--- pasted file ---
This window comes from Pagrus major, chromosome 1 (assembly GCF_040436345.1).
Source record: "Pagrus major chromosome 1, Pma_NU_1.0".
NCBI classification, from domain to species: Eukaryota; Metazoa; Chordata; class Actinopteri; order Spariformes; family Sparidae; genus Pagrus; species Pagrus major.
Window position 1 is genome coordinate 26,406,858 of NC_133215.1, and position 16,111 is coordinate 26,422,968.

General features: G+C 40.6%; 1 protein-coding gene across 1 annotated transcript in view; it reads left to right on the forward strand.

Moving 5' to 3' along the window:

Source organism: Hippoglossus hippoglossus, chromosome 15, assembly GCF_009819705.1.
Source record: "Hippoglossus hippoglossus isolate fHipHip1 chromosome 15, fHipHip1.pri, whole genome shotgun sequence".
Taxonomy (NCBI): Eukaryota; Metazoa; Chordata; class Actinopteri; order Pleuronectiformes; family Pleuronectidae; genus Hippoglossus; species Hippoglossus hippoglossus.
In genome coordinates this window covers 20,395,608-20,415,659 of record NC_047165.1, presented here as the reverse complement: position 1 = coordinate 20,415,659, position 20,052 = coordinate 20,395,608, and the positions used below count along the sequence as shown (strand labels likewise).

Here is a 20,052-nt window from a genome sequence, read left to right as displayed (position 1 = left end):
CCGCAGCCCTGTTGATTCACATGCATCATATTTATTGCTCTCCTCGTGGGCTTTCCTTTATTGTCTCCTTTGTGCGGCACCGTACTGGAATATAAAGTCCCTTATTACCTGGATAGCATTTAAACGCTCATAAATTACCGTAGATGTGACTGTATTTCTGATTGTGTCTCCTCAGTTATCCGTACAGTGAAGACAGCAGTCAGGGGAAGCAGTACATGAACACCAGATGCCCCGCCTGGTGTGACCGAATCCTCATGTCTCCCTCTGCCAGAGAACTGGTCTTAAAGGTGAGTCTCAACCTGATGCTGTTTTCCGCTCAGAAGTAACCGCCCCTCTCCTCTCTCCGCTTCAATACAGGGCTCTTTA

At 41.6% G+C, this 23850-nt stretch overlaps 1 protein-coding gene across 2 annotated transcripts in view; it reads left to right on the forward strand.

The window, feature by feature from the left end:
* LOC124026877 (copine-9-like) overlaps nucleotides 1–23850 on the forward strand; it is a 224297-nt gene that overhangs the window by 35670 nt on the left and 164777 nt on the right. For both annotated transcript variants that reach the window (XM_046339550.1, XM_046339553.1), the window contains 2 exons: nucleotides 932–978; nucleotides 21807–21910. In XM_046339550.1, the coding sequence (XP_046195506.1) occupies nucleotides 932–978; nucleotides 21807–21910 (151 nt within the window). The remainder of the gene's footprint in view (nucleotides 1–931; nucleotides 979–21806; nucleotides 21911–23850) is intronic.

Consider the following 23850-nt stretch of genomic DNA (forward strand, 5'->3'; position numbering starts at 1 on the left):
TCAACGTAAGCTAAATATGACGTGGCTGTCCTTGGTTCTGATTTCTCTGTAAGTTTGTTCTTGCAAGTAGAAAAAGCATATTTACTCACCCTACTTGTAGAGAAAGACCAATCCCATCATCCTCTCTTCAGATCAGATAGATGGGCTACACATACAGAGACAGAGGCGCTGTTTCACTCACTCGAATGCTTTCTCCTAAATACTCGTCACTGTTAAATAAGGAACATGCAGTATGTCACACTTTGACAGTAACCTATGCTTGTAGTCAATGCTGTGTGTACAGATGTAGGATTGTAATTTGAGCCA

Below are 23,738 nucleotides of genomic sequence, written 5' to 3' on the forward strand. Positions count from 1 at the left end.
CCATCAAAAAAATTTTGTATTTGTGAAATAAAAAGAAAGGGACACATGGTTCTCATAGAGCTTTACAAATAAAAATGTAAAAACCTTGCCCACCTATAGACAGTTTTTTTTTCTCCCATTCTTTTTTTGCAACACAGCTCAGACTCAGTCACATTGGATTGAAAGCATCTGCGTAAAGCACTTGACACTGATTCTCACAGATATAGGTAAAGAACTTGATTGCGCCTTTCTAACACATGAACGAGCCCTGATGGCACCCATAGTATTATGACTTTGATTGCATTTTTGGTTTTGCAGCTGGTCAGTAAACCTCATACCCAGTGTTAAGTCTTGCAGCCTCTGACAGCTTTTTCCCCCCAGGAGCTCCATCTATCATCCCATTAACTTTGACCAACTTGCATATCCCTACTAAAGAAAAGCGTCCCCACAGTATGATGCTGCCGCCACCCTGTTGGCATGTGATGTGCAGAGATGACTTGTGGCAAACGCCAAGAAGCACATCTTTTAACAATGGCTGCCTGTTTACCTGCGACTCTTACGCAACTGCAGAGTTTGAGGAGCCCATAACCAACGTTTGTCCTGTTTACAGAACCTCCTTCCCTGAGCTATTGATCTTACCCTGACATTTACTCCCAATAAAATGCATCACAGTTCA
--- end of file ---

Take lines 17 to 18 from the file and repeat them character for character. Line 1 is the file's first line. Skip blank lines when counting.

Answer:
TCAACGTAAGCTAAATATGACGTGGCTGTCCTTGGTTCTGATTTCTCTGTAAGTTTGTTCTTGCAAGTAGAAAAAGCATATTTACTCACCCTACTTGTAGAGAAAGACCAATCCCATCATCCTCTCTTCAGATCAGATAGATGGGCTACACATACAGAGACAGAGGCGCTGTTTCACTCACTCGAATGCTTTCTCCTAAATACTCGTCACTGTTAAATAAGGAACATGCAGTATGTCACACTTTGACAGTAACCTATGCTTGTAGTCAATGCTGTGTGTACAGATGTAGGATTGTAATTTGAGCCA

Below are 23,738 nucleotides of genomic sequence, written 5' to 3' on the forward strand. Positions count from 1 at the left end.